A few cucumbers were ready to pick this morning – just in time for the food pantry today.
Also beets and more radishes. We may trim a little lettuce & spinach on the way to delivery before lunch.
- : 5.0
We are LOVIN’ our raised bed gardening! They are so much easier to take care of and they are beginning to fill in nicely. We got nearly 3 lbs of radishes out of 4′ walk up bed.
Fighting a few pests – especially in our cabbages but hey, that’s life!
A church member set a hive near the garden this year and we are hoping for some mutual benefits from that.
Making our first trip to the local food pantry this evening. 🙂
We have finished the harvest season and the ground is resting in hopes of another great garden next year!
We seemed to have found the right combination of plants and fencing to keep the critters out of the garden. Looking forward to next year!
We had a very good year–up almost 20 lbs of food over last year with two 12 x 4 foot raised beds. The kids helped us plant the seeds and the Frame Green Team pulled weeds, watered, harvested, and hauled food to various food pantries in the area. We have two large compost bins that church members contribute to as well as a brand new rain barrel that was just completed. It can hold about 320 gallons of water and has a nice wooden surround built by one of our church members, so it looks attractive. We’ll start to use this in 2015. We plan to build another raised bed next spring as we are getting lots of compost and seem to have enough sunlight in that area. We had very good luck with lettuce this year harvesting two crops, probably because of the cooler weather. This is an enjoyable and really valuable project that helps some of our less fortunate neighbors get organic, quality food.
Total pounds of produce this summer from our four raised beds………….640 ounds.
What a wondrous growing season this has been. Our Garden Keepers raised, harvested, and distributed to local hungry in our area over 600 lbs. of fresh, organic veggies! Yippee for Tippe! Special thanks to Nancy and Peter…Katie, Brandon, and Susan! And our fall clean-up happens 10/12 as youth, members and friends, and
Many people think of bees as a nuisance, but they are quite beneficial to have buzzing around your garden. These busy little insects are responsible for much of the pollination that takes place. If a plant is not pollinated, it will not be fertilized. If it is not fertilized, it will not produce fruits or seeds, so it’s obvious your garden would benefit from the presence of the best pollinators around.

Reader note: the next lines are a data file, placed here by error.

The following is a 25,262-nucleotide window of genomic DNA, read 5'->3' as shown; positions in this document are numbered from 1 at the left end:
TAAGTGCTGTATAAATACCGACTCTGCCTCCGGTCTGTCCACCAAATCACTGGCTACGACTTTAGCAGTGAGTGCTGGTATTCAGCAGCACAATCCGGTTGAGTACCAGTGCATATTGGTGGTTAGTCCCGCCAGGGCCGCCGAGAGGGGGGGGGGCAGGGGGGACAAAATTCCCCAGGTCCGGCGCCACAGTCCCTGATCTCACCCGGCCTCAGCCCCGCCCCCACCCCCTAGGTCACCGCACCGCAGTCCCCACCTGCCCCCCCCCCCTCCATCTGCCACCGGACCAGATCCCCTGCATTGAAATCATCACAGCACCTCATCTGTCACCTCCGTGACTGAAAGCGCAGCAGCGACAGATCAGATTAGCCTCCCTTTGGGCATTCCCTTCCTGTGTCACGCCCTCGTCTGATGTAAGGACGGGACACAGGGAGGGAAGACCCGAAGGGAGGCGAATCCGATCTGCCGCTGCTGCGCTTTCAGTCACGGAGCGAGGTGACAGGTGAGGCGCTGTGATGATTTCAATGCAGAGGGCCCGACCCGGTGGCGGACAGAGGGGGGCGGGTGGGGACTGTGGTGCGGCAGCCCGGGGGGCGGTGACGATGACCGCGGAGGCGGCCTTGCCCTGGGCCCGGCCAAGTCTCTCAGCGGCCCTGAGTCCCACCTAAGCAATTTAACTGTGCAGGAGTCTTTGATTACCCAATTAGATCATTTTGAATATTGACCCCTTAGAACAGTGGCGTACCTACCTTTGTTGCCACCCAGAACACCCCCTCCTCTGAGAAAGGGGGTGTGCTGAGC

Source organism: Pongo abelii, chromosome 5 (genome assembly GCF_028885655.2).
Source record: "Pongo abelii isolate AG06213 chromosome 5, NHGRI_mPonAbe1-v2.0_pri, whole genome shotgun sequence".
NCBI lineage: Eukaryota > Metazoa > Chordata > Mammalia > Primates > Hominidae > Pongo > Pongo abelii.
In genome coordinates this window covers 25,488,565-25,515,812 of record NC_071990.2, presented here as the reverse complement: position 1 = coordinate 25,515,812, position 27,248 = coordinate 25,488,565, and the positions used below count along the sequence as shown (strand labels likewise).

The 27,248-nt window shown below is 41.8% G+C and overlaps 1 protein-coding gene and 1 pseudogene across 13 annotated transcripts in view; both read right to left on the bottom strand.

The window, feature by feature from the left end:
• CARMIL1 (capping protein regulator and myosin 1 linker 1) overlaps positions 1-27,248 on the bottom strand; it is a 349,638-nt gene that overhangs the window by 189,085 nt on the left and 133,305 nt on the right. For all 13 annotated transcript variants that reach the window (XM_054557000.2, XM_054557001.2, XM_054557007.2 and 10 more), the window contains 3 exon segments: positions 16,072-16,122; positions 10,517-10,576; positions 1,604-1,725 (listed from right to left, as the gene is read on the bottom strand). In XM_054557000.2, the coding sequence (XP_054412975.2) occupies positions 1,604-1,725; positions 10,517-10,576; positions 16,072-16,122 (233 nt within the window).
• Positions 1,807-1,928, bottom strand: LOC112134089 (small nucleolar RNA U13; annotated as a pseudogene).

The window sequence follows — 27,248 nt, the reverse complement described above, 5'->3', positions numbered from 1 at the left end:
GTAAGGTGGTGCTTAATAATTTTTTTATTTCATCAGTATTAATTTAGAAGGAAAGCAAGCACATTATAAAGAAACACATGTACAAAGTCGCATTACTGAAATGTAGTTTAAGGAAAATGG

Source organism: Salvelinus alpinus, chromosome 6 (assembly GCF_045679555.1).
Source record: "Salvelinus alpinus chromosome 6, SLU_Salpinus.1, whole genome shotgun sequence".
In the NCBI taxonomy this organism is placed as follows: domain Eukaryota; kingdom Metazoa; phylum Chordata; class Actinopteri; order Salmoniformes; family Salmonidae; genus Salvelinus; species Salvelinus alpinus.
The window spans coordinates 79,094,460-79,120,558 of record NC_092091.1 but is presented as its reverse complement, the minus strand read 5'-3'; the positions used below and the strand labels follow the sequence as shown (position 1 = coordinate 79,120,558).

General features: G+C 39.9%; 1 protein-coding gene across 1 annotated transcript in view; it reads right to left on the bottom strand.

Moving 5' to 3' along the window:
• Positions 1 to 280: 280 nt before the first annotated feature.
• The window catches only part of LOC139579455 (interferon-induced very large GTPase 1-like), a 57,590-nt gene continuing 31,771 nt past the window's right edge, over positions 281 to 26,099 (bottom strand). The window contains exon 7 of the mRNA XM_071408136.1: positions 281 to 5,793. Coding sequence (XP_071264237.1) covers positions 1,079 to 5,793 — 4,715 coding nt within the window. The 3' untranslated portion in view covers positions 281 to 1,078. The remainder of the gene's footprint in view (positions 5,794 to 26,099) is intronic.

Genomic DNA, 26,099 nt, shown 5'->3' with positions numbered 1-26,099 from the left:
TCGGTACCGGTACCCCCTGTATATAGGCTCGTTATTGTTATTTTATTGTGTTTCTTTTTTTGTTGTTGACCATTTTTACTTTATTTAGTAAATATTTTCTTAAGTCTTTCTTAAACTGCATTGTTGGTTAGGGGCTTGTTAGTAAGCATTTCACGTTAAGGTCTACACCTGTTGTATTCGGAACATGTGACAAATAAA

Bees are usually paired with thoughts of a large field of flowers, or non-edible plants outside of a vegetable garden. However, it is quite simple to lure bees over to where you need them the most. Bees are attracted to brightly colored and aromatic flowers and plants, so having a section of flowers amongst the vegetables is a great way to get the bees in the general area.
When choosing which flowers to integrate into the vegetable garden, try to [Read more…]
It’s easy to recycle old newspapers into seed starters. A full sheet of newspaper will make 4 seed starters.
Toilet paper tube
Plastic container(s) to hold the desired number of seed starters
Clear Plastic Wrap – Optional [Read more…]
Our garden this year was a great success. We harvested 215 total lbs. of tomatoes, zucchini, onions, carrots, radishes, cabbage, beets, and lettuce over the last three months. We planted beans and peas twice but something ate them both times. This year’s total is at least 100 lbs. over last years harvest.
The leaves are falling, which means lots of organic material for your garden. Fall is a great time to start layering your lasagna garden when organic materials are readily available from fallen leaves in your yard or your neighbors’.
Lasagna gardening is a no-dig, no-till, organic gardening method which turns layers of materials like kitchen waste, straw, shredded paper, and newspapers into rich, healthy compost. This might possibly be the simplest way to garden and uses stuff that you would normally throw away. One of the best things about lasagna gardening is how easy it is. You don’t have to remove existing sod or weeds. You don’t have to dig or till. You don’t have to move compost. Essentially, you are layering and composting in place, and then planting and growing your garden in the compost.
The first step for making your lasagna garden should [Read more…]